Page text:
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Continetti's unlikely case for Palin

Topics: 2012 , polls , qualified , Sarah Palin , unqualified

Least plausible political argument I've seen today -- Matthew Continetti's Wall Street Journal op-ed claiming Sarah Palin's "poll numbers among independents are strong enough to give her a chance" to make a comeback (coincidentally, he wrote a book defending her). Here's the key passage on Palin's poll numbers:

Ms. Palin's unpopularity--the result of horrendous media coverage and her role as the McCain campaign's pitbull--is a major political obstacle. Her unfavorable rating hovers around 50%, the point at which most politicians would reach for the Valium.

An October Gallup poll put Ms. Palin's favorable number at 40%, her lowest rating to date. In a November Gallup survey, 63% of all voters said they wouldn't seriously consider supporting her for the presidency.

Yet Ms. Palin isn't as unpopular as John Edwards, and she has a higher approval rating than Nancy Pelosi. As Hillary Clinton's career shows, public perception changes over time. Ms. Palin remains highly popular among Republicans (69% favorable). But the Democrats' striking antipathy to the former governor--she has a 72% unfavorable rating among them--drives down her overall approval.

Independents are a different story. These are the folks who decide presidential elections, and they are divided on Ms. Palin. In last month's Gallup poll, Ms. Palin had a 48% unfavorable and 41% favorable rating among independents. Not good, but not insurmountable. Flip those percentages, and they could be serving moose burgers in the White House in 2013.

What drives independents' uncertainty is their feeling that Ms. Palin isn't up to the job. Independents blanch at her perceived lack of expertise on issues unrelated to energy or abortion. They look at Ms. Palin's disappointing interview with Katie Couric last year, or laugh at Tina Fey's impression on "Saturday Night Live." Her resignation--still not fully explained--stokes their worst fears.

Continetti goes on to outline a strategy that he believes Palin could use to rehabilitate her image. But Palin's reputational problems are more profound than he admits. As I pointed out a couple of weeks ago, perceptions of Palin's qualifications for the presidency are shockingly low for a former presidential/VP nominee -- there's been no one comparable to her since Dan Quayle. As such, while it may be true that independents are "divided" in their feelings toward Palin (41% favorable, 48% unfavorable), they tilt heavily toward viewing her as unqualified. Continetti doesn't mention any polls on the subject, but a Gallup survey released last week found that only 28% of independents (and 58% of Republicans!) believe Palin is qualified to be president -- significantly lower than the other prominent Republicans included in the survey (Huckabee, Romney, Gingrich). Given how much people already know about her and how much negative attention she draws from Democrats and the press, it's extremely unlikely she will turn around those numbers. In other words, keep the moose burgers on ice.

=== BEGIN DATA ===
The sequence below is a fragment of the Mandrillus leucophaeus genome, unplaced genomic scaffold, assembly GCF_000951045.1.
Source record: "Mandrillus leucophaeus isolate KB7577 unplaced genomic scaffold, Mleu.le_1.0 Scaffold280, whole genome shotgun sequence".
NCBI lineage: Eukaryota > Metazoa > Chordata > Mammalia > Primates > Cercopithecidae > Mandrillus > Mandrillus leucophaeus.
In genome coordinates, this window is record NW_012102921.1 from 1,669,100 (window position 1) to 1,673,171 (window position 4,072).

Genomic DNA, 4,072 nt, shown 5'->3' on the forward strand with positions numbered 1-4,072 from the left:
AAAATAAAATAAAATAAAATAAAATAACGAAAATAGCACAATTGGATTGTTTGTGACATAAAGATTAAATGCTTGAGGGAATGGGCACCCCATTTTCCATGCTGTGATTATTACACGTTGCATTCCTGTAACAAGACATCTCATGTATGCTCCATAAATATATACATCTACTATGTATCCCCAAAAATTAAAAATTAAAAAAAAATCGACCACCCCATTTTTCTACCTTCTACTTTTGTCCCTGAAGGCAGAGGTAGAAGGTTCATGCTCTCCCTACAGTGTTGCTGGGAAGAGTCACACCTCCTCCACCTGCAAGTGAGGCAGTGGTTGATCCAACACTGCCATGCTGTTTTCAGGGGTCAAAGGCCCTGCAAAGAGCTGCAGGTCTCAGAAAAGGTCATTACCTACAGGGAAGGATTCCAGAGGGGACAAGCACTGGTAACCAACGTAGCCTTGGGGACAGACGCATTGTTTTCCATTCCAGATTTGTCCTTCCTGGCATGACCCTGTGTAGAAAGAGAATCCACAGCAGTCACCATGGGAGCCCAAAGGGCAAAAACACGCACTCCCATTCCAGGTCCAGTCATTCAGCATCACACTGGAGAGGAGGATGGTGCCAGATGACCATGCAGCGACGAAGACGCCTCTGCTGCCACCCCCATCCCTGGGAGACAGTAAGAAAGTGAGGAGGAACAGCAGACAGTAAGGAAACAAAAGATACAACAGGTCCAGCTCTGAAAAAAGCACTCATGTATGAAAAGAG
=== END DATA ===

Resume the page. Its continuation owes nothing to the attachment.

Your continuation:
PS Note to Continetti: It's a bad sign when you have to clarify that Palin is more popular with John Edwards, a man who cheated on his wife while she was battling cancer.

Update 11/18 9:46 AM: This post was cited in a Christian Science Monitor story on Palin's 2012 prospects.

(Cross-posted to brendan-nyhan.com)

 

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